Suzuki Motor Corp. said Tuesday it had used an improper fuel economy testing method on more models than it previously disclosed, the latest revelation in a scandal that has rocked the Japanese car industry.
The firm said it used a testing method that was not approved by Japanese regulators on 26 models, having previously said 16 were affected, but maintained it had no intention of inflating mileage, The Wall Street Journal reports.
Results from tests using an approved method to measure the resistance a car faces from tires and air showed no significant difference in fuel economy, Suzuki said.
Japan’s transportation ministry had asked the company to submit a detailed report on the issue by Tuesday.
Suzuki had said previously that about 2.1 million vehicles sold in Japan were affected.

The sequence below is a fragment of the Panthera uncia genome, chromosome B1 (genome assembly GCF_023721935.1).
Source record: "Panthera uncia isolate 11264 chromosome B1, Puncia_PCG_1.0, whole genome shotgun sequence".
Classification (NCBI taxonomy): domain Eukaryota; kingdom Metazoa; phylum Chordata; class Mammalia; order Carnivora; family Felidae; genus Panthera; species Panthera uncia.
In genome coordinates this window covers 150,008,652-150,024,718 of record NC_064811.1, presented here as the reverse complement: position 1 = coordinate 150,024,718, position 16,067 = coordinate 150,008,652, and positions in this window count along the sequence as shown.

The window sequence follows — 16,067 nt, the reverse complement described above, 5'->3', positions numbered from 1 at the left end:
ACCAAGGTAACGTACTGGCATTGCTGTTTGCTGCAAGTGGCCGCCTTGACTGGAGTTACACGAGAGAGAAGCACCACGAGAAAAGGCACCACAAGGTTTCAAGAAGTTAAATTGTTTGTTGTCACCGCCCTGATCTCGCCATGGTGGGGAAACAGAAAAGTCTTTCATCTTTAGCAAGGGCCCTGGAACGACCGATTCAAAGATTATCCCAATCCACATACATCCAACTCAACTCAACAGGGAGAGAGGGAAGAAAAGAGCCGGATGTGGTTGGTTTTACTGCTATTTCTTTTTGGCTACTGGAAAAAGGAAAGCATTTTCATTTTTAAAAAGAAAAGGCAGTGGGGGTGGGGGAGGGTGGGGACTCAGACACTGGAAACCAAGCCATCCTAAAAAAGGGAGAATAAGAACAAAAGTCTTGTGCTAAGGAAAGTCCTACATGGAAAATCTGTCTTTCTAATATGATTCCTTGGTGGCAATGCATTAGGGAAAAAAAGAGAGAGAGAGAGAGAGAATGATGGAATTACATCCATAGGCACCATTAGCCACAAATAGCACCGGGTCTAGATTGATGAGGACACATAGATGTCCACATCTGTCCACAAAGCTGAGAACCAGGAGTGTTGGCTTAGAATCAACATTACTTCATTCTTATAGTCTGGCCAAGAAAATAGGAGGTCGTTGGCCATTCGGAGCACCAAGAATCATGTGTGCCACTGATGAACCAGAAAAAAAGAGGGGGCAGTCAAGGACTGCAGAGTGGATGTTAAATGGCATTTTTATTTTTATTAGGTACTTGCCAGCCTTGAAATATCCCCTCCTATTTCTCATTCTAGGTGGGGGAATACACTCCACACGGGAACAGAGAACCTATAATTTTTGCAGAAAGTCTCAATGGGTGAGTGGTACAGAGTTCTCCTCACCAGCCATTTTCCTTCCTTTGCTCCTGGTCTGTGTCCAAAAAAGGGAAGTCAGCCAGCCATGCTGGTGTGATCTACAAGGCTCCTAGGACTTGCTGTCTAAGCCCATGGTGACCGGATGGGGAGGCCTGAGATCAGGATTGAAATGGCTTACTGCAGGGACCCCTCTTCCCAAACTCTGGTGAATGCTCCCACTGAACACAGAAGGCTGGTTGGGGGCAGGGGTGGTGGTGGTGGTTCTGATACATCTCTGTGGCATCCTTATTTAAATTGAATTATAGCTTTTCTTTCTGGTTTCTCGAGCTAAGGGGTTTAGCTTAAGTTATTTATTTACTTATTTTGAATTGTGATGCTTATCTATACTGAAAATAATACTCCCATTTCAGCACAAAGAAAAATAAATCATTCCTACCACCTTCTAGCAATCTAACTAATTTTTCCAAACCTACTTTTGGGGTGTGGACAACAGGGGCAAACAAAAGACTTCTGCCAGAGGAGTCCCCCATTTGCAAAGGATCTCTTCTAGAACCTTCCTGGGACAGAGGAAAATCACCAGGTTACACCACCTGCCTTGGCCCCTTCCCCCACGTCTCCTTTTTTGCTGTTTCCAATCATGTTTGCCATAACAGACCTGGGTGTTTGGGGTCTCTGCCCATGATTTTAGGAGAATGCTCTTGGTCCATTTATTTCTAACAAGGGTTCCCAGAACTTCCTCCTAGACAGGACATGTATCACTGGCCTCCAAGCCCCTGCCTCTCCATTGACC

On Tuesday it updated that figure to 2.14 million vehicles sold in the country.
Suzuki said that after further probing, it found that the correct testing method was used in three of the 16 models it previously mentioned, while an inappropriate testing method was used in one additional model.
It said 12 other models supplied to other carmakers also used an inappropriate testing method.
However, Suzuki said results from testing all models using the correct method showed better fuel economy than what it listed in its catalogs.
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